51 September 1, 1946 Welles is told in September that ABC is unable to continue his sustained program after the October 6 show.
This incident caused US president Harry Truman to give a speech about civil rights to the NAACP in 1947, introduce a comprehensive civil rights bill in 1948, and desegregate the military.
This incident puts the 2015 murder of Freddy Gray, at the hands of the police 69 years later, in historical perspective.
In 1940, the team [George Burns & Gracie Allen] launched a similar stunt when Allen announced she was running for President of the United States on the Surprise Party ticket. Burns and Allen did a cross-country whistlestop campaign tour on a private train, performing their live radio show in different cities. In one of her campaign speeches Gracie said, “I don’t know much about the Lend-Lease Bill, but if we owe it we should pay it.” Another typical Gracie-ism on the campaign trail went like this: “Everybody knows a woman is better than a man when it comes to introducing bills into the house.” The Surprise Party mascot was the kangaroo; the motto was “It’s in the bag.” As part of the gag, Allen (in reality, the Burns and Allen writers) published a book, Gracie Allen for President, which included photographs from their nationwide campaign tour and the Surprise Party convention. Allen received an endorsement from Harvard University, and went on to receive 42,000 votes in the general election in November 1940; only six other female United States presidential and vice-presidential candidates have received more votes in a presidential election.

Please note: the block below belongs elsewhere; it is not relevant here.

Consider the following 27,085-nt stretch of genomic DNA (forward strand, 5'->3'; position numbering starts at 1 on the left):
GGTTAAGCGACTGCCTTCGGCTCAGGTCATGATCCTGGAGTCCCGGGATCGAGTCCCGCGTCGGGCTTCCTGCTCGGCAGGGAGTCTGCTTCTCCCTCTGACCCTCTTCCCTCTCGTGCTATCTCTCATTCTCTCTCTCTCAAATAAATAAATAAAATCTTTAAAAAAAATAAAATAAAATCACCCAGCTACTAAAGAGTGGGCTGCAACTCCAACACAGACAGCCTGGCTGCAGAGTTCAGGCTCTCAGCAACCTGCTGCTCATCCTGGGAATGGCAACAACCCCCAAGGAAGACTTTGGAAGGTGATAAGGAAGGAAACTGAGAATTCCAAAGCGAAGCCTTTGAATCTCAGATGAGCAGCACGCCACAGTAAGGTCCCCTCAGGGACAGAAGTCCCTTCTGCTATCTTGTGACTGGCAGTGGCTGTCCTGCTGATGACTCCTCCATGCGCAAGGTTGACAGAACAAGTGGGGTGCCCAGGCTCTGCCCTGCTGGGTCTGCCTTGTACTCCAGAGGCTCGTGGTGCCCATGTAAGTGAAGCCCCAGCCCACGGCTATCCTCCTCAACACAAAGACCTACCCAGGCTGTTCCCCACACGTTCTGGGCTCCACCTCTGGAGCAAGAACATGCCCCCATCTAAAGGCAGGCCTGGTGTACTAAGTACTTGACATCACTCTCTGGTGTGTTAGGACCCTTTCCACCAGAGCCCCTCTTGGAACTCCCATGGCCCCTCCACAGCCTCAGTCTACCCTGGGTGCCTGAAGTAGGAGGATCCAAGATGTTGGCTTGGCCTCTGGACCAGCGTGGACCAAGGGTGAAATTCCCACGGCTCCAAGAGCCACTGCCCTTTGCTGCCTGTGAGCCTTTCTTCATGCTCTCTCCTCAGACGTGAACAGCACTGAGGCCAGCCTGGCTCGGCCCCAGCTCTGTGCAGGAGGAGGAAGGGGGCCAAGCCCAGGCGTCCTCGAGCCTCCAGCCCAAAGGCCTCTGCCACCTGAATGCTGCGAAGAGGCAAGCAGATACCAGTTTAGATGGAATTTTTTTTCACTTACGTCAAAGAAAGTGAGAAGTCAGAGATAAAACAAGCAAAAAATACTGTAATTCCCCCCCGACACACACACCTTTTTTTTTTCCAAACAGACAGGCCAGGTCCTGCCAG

Within the entertainment industry itself, George Burns’s love for Gracie was legend. After her passing, Burns made arrangements for flowers to be brought to her grave site daily, and made weekly visits in person, without fail, for the rest of his life.
The most Revolutionary of the US Founding Fathers, Thomas Paine, a key figure in the US and French Revolution and author of Common Sense (1776), Rights of Man (1791), and The Age of Reason (1807), among others.
He advocated Universal Suffrage, A Guaranteed Minimum Income, and the Abolishment of Slavery.
Only six mourners came to his funeral, two of whom were black, most likely freedmen. The writer and orator Robert G. Ingersoll wrote: